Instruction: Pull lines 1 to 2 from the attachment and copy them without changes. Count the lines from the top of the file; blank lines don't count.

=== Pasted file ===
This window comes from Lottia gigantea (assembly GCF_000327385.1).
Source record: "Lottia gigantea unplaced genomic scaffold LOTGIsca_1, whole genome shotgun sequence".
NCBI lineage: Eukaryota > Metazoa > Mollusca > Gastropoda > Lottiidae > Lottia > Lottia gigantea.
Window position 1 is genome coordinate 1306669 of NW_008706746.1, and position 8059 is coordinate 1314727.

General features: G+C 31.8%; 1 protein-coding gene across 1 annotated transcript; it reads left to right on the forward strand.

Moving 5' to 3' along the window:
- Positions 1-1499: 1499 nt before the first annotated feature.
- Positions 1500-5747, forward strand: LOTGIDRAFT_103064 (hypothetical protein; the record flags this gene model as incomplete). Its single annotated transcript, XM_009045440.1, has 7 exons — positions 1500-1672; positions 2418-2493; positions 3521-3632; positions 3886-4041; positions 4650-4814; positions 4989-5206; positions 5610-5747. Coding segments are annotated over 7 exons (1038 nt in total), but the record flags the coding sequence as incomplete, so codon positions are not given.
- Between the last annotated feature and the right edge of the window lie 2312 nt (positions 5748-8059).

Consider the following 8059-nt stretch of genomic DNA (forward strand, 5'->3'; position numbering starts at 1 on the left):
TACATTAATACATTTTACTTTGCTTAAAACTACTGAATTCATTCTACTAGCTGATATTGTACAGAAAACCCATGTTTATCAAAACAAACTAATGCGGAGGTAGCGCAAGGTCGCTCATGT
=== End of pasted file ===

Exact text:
This window comes from Lottia gigantea (assembly GCF_000327385.1).
Source record: "Lottia gigantea unplaced genomic scaffold LOTGIsca_1, whole genome shotgun sequence".